All art is truth. Something cannot be art if it doesn’t ring with truth. And the truth is usually provocative, usually uncomfortable – that’s why we rarely like facing up to it.
The art of the actor then, is the art of giving a truthful performance. A truthful performance demands the revelation of the actor’s own personality, who they really are. A truthful performance results in the actor giving unique expression to their own, personal view and experience of the world.
In Luis Bunuel’s Belle De Jour, Catherine Deneuve plays Sèverine, a woman who would be the “perfect” beaugeois housewife if it wasn’t for the fact that she’s frigid, and won’t sleep with her husband. While on a skiing trip, she hears about a brothel in Paris. Upon her return to the city, she visits the brothel and takes work there as a prostitute. The madame nicknames her “Belle De Jour”, because Deneuve will only work until the afternoon so that she can be back at home in time for her husband when he returns from his work. At first, Deneuve is extremely nervous about going with clients, but soon relaxes before discovering she has a taste for masochism. Eventually however, a young gangster client falls in love with her, and tragic consequences follow. With Belle De Jour, director Bunuel creates a masterpiece of cinematic rhythm through a combination of blocking, editing and camera movement. The film brilliantly mixes a brightly coloured set and costume design with a cool atmosphere, lending it a slightly heightened quality. The scenes in the brothel are played for subtle absurdity (one of the client’s apparently requests an “ink-pot”) rather than crass realism, thus avoiding the forced sensuality that is the blight of so much contemporary cinema. And, at the centre of this marvellous film, is Catherine Deneuve’s performance as Sèverine/Belle De Jour.
The defining characteristic of Deneuve’s work is her minimalism – she does the minimum in order to express the essential. She moves only when required to do so, and offers a particular response only when a moment in the scene provokes her strongly enough. Otherwise, she is still and impassive. Belle De Jour takes this minimalism to extremity. The character is blank and passive. It’s as though she has no point of view on anything, she accepts everything, like a rag doll. It is only in moments of pressure that she breaks out of this blank-passivity – for example; the defiance she shows when the gangster tries to lash her face with a belt, or her panic when a family friend turns up at the brothel. But these moments are very specific indeed, and she soon reverts back to her default blank-passive-self once they have passed. The specific demands of her role in Belle De Jour then, accentuate Deneuve’s natural, trade-mark coolness. Her individuality is hi-lighted, celebrated even. And the consequent performance is exalted, rising above the norm; it is unique, extreme, unusual, striking, provocative, fascinating and true – it is, in short, artistic.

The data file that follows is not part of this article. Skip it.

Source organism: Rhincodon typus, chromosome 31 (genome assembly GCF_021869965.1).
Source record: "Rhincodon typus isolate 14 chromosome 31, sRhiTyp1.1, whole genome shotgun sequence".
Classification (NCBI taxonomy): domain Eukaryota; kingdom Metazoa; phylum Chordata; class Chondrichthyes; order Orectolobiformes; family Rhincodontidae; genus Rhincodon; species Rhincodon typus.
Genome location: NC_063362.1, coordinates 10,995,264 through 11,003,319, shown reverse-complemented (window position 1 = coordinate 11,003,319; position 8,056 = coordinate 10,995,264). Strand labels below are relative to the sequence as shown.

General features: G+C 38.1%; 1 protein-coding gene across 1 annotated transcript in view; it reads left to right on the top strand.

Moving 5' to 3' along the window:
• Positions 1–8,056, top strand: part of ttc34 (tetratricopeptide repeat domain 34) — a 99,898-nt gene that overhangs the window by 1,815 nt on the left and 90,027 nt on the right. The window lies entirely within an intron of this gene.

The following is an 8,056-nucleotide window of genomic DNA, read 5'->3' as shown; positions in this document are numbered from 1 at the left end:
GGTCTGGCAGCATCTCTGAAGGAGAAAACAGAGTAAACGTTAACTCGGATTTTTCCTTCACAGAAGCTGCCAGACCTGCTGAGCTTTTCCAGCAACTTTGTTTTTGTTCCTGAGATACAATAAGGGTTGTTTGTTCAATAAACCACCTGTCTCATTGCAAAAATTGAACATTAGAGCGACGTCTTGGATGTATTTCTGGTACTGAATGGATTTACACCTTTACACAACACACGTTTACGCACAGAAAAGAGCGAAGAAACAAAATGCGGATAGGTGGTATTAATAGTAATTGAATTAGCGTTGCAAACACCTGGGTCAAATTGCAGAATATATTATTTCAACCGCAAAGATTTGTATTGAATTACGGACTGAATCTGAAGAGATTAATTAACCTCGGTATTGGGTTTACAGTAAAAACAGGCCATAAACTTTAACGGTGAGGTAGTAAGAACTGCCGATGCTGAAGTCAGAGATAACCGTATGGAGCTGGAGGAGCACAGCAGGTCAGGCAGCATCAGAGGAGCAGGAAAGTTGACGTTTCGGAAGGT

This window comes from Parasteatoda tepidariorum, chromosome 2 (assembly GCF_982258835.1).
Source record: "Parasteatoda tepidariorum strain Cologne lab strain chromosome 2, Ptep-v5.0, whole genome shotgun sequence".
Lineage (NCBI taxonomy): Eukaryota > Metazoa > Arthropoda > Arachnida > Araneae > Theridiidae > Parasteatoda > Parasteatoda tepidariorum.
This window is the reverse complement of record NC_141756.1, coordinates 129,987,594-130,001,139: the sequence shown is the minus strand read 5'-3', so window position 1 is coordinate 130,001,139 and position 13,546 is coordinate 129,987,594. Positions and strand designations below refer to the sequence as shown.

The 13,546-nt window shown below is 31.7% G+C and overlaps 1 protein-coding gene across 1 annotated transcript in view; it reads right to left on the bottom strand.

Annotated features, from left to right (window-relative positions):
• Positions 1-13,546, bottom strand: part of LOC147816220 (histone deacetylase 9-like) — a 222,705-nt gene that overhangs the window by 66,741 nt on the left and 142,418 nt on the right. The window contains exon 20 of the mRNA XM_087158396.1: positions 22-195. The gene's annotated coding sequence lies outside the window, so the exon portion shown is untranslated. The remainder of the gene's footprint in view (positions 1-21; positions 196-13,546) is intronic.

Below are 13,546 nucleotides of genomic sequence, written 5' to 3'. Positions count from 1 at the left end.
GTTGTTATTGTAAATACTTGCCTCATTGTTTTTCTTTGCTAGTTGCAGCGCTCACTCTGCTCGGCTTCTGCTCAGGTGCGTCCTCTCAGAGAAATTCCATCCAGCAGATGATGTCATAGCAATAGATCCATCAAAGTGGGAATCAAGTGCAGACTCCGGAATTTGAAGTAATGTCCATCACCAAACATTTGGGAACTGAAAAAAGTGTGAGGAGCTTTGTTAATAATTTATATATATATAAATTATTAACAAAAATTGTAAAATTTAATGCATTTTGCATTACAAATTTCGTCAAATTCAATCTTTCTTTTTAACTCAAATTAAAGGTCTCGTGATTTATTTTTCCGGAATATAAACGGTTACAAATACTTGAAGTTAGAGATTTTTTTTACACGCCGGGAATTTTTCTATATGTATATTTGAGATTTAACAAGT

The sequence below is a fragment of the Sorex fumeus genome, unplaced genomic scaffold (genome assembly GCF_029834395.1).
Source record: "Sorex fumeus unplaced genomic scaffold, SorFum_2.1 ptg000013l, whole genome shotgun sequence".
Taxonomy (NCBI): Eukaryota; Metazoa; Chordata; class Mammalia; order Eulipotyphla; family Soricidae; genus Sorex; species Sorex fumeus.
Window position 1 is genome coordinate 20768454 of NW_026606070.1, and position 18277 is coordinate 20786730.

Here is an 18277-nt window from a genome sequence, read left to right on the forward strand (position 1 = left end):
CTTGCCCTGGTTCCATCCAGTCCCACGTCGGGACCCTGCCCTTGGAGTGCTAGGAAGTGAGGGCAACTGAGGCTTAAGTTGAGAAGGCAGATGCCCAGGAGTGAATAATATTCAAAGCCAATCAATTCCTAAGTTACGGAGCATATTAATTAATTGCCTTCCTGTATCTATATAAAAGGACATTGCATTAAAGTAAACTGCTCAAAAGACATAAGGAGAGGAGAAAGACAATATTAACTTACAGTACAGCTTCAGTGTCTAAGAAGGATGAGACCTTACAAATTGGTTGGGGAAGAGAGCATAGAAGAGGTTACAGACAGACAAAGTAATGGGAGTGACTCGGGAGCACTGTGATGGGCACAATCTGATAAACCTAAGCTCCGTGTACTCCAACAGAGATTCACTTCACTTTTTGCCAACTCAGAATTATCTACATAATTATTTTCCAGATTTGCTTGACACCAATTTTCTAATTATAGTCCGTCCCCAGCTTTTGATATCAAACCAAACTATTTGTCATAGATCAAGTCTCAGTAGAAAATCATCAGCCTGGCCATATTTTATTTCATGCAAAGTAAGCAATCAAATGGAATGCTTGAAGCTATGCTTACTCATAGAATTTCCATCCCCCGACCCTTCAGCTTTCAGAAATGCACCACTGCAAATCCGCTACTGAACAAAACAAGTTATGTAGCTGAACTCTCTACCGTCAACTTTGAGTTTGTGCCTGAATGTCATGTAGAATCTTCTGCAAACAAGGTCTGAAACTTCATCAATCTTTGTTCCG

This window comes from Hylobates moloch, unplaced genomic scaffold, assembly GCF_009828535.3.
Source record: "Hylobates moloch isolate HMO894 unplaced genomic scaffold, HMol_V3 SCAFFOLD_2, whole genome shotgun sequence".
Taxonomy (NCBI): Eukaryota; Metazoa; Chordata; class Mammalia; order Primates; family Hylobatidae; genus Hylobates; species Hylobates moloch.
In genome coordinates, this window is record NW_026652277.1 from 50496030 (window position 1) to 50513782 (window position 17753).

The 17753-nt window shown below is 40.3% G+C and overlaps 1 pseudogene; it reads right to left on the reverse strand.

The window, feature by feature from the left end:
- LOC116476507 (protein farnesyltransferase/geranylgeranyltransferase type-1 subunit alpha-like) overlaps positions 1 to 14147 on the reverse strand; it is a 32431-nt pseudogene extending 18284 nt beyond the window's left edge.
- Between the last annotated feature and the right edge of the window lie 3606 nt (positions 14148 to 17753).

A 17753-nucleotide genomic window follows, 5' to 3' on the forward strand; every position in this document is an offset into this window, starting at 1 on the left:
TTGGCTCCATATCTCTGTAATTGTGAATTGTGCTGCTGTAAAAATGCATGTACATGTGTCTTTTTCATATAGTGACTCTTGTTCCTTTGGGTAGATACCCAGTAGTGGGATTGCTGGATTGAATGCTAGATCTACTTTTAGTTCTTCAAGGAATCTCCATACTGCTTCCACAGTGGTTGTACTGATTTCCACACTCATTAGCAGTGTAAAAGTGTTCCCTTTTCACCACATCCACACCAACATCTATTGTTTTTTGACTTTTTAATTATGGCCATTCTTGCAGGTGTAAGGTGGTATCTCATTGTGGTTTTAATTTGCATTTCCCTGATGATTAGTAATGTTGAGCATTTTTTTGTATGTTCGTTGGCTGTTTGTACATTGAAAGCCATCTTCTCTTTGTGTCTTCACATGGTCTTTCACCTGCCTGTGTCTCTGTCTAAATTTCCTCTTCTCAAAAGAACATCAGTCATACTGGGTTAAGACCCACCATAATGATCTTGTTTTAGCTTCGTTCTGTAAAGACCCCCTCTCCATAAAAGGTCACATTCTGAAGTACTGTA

We express our art most powerfully then, when we accentuate our individuality.
If you’ve got a spare six hours or so, it’s well worth comparing Deneuve’s performance in Belle De Jour to her performances in two other films. In Marco Ferreri’s Liza, she plays opposite her then husband, Marcello Mastroianni. The plot is simple: Mastroianni’s dog dies, so Deneuve takes it’s place by pretending to be a dog. Le Sauvage is a farce, Deneuve co-stars with Yves Montand, and her performance here is positively manic compared to the coolness which we usually associate her with. The acting in both Liza and Le Sauvage is more conventional, and so the comparison helps us to see the accentuation of Deneuve’s individuality in Belle De Jour more clearly.